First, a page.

I draw the Senator's attention to section 21D on the equality policy, which clearly states that the governing body must "require the Director to prepare a statement of policies of the college" in respect of access for persons who are socially or economically disadvantaged, have a disability or are significantly under-represented and to prepare a policy in respect of equality, including gender equality. It is interesting that the governing body must approve and implement the policy. The Senator's concerns about access and disability are covered in the Bill. This policy provision is similar to that in the Universities Act.

On taking amendments, the Senator is aware that I have previously accepted Seanad amendments to other Bills. It is not a question of today's timing. If something is worth accepting, I am always happy to do so.

Amendment put and declared lost.

I move amendment No. 3:

In page 10, line 14, after "State" to insert the following:

"and in particular of the region served by the college".

The provisions herein are needed because the regional and local roles of institutes of technology are more important than the role of universities. I would like institutes to devote more attention to addressing the problems of social exclusion and inequality in pockets of extreme deprivation, such as RAPID areas and elsewhere. The roles of the institutes should be recognised.

While I agree with the Senator, this matter is covered in the Regional Technical Colleges Act 1992, which obtains in respect of colleges. Regarding functions, that Act states: "with particular reference to the region served by the college".

Amendment, by leave, withdrawn.
Section 8 agreed to.
Sections 9 to 15, inclusive, agreed to.
SECTION 16.

I move amendment No. 4:

In page 13, line 41, to delete "months," and substitute "months".

Section 16 reads, "The governing body of a college shall, as soon as may be, but not later than 3 months, after the end". I do not know what the significance of that comma is, as it makes the situation meaningless. It is a technical error.

If this must be done, it can be done by direction.

The former primary school teacher beside me advises me that the subordinate clause should run without a comma, but the comma is present to clarify that the time, as soon as may be or not later than three months, starts to run from the end of the academic year. The reference to the three months, including the comma, was inserted as a Report Stage amendment and was drafted by the Office of the Parliamentary Counsel.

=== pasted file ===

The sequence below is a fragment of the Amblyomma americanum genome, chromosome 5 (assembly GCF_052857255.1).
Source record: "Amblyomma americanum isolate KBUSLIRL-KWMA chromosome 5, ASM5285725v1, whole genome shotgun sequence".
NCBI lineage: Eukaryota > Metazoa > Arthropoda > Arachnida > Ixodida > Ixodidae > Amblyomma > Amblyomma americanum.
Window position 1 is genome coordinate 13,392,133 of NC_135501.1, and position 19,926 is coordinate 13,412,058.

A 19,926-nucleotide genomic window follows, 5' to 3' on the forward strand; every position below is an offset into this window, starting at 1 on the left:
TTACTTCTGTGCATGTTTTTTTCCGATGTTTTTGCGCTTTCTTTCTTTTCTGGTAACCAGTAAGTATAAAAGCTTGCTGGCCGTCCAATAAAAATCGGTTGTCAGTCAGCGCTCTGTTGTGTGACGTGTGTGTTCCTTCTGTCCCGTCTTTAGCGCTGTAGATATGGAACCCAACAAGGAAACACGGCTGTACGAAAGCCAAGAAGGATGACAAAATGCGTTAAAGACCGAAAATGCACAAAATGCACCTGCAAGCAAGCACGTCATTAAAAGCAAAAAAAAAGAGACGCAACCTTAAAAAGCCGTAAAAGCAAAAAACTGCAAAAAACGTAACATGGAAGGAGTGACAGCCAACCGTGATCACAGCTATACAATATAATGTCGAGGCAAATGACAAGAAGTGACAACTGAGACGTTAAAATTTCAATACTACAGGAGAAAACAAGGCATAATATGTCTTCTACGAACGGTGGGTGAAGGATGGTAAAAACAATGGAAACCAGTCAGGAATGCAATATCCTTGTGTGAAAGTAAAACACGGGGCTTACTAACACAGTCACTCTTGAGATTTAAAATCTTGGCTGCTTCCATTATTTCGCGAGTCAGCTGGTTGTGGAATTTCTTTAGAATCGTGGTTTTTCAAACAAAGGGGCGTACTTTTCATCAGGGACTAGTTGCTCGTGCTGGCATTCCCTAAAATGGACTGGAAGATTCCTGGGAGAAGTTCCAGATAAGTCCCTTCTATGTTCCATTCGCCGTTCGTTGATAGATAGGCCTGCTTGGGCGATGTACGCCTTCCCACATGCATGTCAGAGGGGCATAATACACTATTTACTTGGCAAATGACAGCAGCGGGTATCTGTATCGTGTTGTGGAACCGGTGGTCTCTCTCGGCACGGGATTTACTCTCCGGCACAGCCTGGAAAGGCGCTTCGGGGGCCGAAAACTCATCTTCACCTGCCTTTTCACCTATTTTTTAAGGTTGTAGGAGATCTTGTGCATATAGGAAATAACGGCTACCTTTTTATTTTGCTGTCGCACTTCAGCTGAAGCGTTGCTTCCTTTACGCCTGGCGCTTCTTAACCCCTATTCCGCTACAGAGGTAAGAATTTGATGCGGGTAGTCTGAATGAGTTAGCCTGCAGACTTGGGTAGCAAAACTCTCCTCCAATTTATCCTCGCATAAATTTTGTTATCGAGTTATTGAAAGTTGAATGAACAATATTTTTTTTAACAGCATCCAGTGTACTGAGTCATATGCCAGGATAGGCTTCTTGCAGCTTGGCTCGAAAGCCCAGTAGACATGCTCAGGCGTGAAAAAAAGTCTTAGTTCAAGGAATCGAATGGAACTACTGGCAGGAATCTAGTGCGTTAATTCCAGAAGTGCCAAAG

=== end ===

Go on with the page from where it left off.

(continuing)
Is the Senator prepared to dispense with the comma?

Amendment, by leave, withdrawn.
Section 16 agreed to.
Sections 17 to 21, inclusive, agreed to.
SECTION 22.

I move amendment No. 5:

In page 16, line 12, after "college" to insert ", including a time scale for implementation,".

If there is a necessity for the director to prepare a statement on the college's policies, it would be important to have a timescale for the implementation of those policies as prepared.

I do not propose to accept this amendment or amendment No. 7, which contains similar terms, as both refer to the policies about preparing the statement and so on that I discussed with Senator Tuffy. The policy must provide for inequality in all of the institute's activities. Subsection (3) strongly requires each institute to implement those policies by stating that once a policy is included in the statement, it must be implemented.

Does the Minister not consider it important to set a date for the implementation of policy? It is a major statement of policy and such a date would be appropriate.

I understand why people would want the policy implemented. As such, we have stated in plain English that it should be implemented. However, I envisage a director of a governing authority, in setting up and devising his policy, setting out a timescale for the implementation of its various elements. Some might be done immediately, some in three months and others in six months. There is flexibility in this regard, but the policy must be implemented. It is for each governing body to restrict the time.

Could the Minister not set a time limit within which the policy must be implemented? Often, reports and other implementation policies have not been implemented within such institutions.

It is not necessary, given that a governing body will devise its policy rather than having such imposed upon it from outside. It is anticipated that the colleges will want to implement their policies, but they are also instructed by the legislation to do so. They must stick to the terms of the legislation, that is, writing statements and implementing policies.

Amendment, by leave, withdrawn.
Section 22 agreed to.
Progress reported; Committee to sit again.